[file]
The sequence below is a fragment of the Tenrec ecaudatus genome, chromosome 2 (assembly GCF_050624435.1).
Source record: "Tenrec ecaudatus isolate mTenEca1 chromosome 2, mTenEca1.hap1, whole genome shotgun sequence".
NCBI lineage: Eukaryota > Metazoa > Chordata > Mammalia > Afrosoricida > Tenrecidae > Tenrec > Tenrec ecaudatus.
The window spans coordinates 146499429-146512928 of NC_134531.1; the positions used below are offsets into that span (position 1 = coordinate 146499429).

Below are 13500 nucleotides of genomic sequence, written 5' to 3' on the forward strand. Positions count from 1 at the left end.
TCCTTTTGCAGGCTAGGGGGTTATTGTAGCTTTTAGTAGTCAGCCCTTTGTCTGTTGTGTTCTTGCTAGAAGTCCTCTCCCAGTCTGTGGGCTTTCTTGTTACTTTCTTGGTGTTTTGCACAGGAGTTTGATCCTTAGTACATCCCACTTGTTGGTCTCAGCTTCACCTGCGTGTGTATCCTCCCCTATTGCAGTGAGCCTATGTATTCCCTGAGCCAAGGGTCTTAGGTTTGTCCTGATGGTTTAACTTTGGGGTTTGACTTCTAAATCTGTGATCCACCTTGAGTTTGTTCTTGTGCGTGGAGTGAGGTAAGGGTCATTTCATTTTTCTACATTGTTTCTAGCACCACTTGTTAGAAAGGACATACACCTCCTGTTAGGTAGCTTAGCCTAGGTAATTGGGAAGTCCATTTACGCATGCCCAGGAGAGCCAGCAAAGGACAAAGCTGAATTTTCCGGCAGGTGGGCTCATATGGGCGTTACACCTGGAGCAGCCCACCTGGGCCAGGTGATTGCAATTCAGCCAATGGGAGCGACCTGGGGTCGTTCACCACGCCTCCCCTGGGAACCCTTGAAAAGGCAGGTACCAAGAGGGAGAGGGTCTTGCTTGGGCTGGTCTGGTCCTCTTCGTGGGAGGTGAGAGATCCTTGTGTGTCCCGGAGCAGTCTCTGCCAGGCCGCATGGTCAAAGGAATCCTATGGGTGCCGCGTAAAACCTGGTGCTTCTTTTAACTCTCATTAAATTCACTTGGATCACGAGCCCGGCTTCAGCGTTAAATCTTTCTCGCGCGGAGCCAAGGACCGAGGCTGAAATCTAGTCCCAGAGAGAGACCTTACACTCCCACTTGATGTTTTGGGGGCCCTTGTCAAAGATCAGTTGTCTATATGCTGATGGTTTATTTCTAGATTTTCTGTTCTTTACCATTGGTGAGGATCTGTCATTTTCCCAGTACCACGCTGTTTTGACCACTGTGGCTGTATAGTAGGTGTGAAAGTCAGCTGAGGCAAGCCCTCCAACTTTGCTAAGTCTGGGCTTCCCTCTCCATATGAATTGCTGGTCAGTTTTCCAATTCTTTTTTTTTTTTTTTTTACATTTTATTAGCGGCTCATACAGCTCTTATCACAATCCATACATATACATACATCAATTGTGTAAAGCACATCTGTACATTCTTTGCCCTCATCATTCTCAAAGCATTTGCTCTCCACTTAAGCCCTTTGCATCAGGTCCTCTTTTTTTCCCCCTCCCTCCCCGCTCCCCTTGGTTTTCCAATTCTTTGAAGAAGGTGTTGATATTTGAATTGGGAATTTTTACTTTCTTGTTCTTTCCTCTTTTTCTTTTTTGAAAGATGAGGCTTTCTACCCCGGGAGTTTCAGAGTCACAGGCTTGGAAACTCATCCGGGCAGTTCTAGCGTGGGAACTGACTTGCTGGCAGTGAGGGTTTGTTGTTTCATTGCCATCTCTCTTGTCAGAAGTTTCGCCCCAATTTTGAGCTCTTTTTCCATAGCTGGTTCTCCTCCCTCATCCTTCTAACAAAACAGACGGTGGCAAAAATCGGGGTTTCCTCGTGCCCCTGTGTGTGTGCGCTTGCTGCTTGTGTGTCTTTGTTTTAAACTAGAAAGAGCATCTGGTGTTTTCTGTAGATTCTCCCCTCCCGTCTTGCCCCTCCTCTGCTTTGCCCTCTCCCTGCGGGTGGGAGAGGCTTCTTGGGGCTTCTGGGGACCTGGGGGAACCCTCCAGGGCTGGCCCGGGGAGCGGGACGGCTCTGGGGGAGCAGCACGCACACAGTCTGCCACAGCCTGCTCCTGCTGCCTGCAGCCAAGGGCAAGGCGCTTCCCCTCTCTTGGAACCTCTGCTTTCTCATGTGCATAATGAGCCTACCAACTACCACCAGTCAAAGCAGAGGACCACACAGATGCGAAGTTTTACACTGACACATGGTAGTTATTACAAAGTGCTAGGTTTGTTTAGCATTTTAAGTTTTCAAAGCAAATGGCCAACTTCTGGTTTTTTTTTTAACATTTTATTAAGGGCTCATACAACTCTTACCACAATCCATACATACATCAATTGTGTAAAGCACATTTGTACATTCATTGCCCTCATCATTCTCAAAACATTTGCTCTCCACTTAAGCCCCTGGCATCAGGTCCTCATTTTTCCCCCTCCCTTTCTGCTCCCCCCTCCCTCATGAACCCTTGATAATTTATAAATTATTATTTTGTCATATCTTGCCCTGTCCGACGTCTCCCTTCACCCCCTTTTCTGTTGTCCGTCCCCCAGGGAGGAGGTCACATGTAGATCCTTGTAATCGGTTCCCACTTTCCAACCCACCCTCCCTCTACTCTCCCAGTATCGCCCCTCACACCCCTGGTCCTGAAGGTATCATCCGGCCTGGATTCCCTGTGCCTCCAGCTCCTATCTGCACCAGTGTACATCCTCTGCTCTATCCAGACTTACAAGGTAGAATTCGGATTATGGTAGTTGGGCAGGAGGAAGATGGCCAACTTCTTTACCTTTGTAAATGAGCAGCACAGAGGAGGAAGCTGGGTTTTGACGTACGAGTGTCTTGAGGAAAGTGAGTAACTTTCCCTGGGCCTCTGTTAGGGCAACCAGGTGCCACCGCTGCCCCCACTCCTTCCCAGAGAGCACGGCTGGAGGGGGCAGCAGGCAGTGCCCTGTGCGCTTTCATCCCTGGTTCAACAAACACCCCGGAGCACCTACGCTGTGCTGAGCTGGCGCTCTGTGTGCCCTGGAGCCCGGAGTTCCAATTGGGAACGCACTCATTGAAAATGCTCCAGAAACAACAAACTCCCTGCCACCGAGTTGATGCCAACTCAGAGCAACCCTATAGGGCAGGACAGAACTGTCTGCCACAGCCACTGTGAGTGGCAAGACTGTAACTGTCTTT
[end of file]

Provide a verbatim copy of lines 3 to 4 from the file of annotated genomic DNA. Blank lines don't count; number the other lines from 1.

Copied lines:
NCBI lineage: Eukaryota > Metazoa > Chordata > Mammalia > Afrosoricida > Tenrecidae > Tenrec > Tenrec ecaudatus.
The window spans coordinates 146499429-146512928 of NC_134531.1; the positions used below are offsets into that span (position 1 = coordinate 146499429).